April 6, 2010
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The iPad is not a computer

The torrent of emotion that has drenched discussion of the iPad in the tech community stems from an expectation that is wildly improbable. The iPad is not your next computer. It’s not your mother’s next computer. It’s not going to replace your laptop.

The iPad is a new thing.

Dave Winer is right: it's important to make stuff, and it’s nice to make stuff on the same device you’re going to run it. This is like using your own software: if you start developing here and running there, you can tell yourself that problems and imperfections don’t matter because your users won’t notice. It doesn’t affect you: you’re working somewhere else. And sometimes that’s the right decision. But this can also lead your company to start thinking of the customers as children to be placated, or marks to be fleeced.

The iPad isn't a place for developers to develop. Nor does it slice, dice, or make salad. That’s not what it wants to be.

Al3x is right; it’s important to have places where people learn to program, and places where people who don’t know better can once again take a shot at programs we all know are impossible.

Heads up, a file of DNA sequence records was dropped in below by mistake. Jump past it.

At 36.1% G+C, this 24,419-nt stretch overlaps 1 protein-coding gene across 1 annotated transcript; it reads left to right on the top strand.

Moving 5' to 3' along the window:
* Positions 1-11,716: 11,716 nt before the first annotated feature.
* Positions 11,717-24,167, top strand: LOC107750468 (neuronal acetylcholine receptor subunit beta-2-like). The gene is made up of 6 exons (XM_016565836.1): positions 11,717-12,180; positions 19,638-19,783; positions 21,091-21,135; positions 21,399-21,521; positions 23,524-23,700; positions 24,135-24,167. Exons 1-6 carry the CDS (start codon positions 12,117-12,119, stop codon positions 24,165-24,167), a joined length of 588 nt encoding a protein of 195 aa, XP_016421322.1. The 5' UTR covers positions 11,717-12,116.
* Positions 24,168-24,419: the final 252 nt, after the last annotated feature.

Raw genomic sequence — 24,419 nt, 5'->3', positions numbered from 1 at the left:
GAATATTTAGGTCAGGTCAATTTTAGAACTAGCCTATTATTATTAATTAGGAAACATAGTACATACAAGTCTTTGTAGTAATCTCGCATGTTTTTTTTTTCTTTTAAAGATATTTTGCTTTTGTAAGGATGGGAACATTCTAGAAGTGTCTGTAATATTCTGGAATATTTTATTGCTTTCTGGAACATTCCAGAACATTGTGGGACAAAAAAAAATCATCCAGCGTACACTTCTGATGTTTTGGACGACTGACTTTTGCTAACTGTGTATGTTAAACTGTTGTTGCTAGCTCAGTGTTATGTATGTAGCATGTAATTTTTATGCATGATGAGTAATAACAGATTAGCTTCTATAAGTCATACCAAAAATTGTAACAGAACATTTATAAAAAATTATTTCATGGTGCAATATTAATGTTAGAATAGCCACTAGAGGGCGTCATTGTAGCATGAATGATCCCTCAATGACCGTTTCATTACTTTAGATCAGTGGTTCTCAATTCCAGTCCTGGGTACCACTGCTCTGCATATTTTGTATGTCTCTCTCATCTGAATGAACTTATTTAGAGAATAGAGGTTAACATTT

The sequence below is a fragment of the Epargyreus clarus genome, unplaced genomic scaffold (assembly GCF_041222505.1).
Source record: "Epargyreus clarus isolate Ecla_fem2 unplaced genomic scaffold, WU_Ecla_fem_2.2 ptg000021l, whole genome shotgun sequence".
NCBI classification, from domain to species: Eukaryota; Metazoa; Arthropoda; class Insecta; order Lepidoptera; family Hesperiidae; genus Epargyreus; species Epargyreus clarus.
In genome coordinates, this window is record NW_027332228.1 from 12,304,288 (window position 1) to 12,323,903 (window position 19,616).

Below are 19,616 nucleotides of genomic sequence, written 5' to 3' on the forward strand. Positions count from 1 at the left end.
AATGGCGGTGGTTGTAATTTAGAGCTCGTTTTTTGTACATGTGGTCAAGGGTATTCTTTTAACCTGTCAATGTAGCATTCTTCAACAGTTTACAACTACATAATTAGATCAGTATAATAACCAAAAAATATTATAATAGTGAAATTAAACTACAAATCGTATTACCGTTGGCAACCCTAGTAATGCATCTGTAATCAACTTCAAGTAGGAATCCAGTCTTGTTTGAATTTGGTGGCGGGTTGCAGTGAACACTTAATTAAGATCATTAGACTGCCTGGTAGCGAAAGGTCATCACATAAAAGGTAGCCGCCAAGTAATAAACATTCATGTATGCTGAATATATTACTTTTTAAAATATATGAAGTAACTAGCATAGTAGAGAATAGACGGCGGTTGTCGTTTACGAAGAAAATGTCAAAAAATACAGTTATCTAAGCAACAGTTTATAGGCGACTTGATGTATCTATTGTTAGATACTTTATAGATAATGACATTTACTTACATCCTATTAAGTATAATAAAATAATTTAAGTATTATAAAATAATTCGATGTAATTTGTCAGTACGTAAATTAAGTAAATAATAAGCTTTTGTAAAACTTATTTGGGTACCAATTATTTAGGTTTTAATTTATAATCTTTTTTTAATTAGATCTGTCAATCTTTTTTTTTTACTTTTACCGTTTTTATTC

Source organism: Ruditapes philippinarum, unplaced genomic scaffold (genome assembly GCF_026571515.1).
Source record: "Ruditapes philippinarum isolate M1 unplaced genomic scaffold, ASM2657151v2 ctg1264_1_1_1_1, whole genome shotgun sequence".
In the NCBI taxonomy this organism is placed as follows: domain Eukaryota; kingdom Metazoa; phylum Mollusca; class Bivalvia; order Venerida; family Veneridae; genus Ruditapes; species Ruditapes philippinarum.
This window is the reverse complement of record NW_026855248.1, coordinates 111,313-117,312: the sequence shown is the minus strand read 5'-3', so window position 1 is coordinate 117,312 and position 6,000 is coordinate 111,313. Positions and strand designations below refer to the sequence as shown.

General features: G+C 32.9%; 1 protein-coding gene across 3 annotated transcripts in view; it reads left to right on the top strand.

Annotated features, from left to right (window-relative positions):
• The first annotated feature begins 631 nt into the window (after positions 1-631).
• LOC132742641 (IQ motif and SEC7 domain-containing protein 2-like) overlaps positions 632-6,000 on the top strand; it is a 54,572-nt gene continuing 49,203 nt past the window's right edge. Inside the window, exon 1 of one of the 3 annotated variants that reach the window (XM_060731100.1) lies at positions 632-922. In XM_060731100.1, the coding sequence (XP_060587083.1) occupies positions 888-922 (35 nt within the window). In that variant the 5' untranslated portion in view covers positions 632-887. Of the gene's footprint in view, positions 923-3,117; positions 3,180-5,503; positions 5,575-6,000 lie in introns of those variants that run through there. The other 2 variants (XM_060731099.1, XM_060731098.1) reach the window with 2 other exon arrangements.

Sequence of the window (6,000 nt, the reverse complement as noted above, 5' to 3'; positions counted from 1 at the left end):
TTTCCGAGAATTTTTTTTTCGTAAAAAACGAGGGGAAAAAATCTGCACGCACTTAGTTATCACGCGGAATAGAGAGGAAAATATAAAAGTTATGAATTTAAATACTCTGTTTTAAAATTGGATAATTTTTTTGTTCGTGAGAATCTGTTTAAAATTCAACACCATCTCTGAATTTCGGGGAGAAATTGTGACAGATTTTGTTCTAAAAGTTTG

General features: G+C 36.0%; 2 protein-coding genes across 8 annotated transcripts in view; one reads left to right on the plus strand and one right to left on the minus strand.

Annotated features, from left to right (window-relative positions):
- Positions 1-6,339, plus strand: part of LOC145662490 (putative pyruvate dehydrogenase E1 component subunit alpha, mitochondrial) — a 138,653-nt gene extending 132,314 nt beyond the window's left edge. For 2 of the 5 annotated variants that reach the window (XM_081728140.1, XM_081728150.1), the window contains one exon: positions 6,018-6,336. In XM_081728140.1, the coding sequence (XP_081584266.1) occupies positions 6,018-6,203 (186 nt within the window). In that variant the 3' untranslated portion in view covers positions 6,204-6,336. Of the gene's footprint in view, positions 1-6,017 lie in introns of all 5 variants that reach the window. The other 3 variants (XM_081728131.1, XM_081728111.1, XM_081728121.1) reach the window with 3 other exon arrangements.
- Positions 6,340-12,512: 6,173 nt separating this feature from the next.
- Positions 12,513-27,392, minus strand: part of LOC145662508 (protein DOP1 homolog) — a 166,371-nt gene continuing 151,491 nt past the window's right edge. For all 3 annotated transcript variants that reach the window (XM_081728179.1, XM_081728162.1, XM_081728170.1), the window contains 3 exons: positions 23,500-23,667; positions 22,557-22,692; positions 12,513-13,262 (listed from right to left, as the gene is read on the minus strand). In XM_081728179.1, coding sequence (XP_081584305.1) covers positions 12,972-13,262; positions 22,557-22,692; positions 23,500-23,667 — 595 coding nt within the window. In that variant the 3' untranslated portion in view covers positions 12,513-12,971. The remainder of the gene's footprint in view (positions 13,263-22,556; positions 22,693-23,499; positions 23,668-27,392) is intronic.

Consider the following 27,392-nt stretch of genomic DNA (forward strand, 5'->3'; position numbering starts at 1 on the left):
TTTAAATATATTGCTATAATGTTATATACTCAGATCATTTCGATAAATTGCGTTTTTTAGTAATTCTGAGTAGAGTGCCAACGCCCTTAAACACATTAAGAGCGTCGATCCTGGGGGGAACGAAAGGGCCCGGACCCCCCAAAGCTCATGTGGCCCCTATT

The iPad isn’t a place for programming. It’s also not a place for dancing.

Adrian Miles is vexed that his colleagues, who still haven’t understood how important new media are going to be, won’t stop students from leasing obsolete laptops and get them to grab iPads. I think he’s wrong: students need a general-purpose computer. And they also need something like the iPad. (The iPad is a luxury: you could get by with a good laptop, but you’ll do better with both. $500 isn’t a lot compared to the cost of being a student.)

All the fuss about iPad and the enterprise (no printing!) is froth. Do you know how often you’ll feel like printing something from your iPad? No you do not. You won’t know until you’ve done a lot of work with it. You can guess, you can theorize, but you don’t know anything. (Funny: people will advocate user-centered design until the cows come home, but when they have a newspaper pulpit and a review assignment, they somehow forget all about it.)

Maybe Winer is wrong to think of the iPad as a computer at all. Maybe it’s not a replacement for the computer. Maybe it’s just a replacement for the book that sits next to your computer.

You say: '$500? That’s an expensive book.' Sure. Who knows what the price point will be? In the meantime, have you worked out what your company pays as rent for bookshelves? Across my office, I see lots of books that used to be next to my computer. Thinking FORTH. Petzold. Knuth. CSCW ’90. I pay rent for them every month.

Maybe it’s a replacement for your picture frame. Or for your clipboard. Maybe it’s something else.

Relax. Take a deep breath. Enjoy iPad for what it is. Figure out what it’s trying to do — not what its maker thinks it’s trying to do, not what they say they want it to do, not what the script kiddies or the Wall Street Journal or your grandmother imagine it wants to do. Look what the thing itself is attempting.

Listen to the the work.

Then, when you know what the system wants, you can criticize it intelligently.

Until then, it’s not criticism, it’s merely a projection of your anxieties and your politics.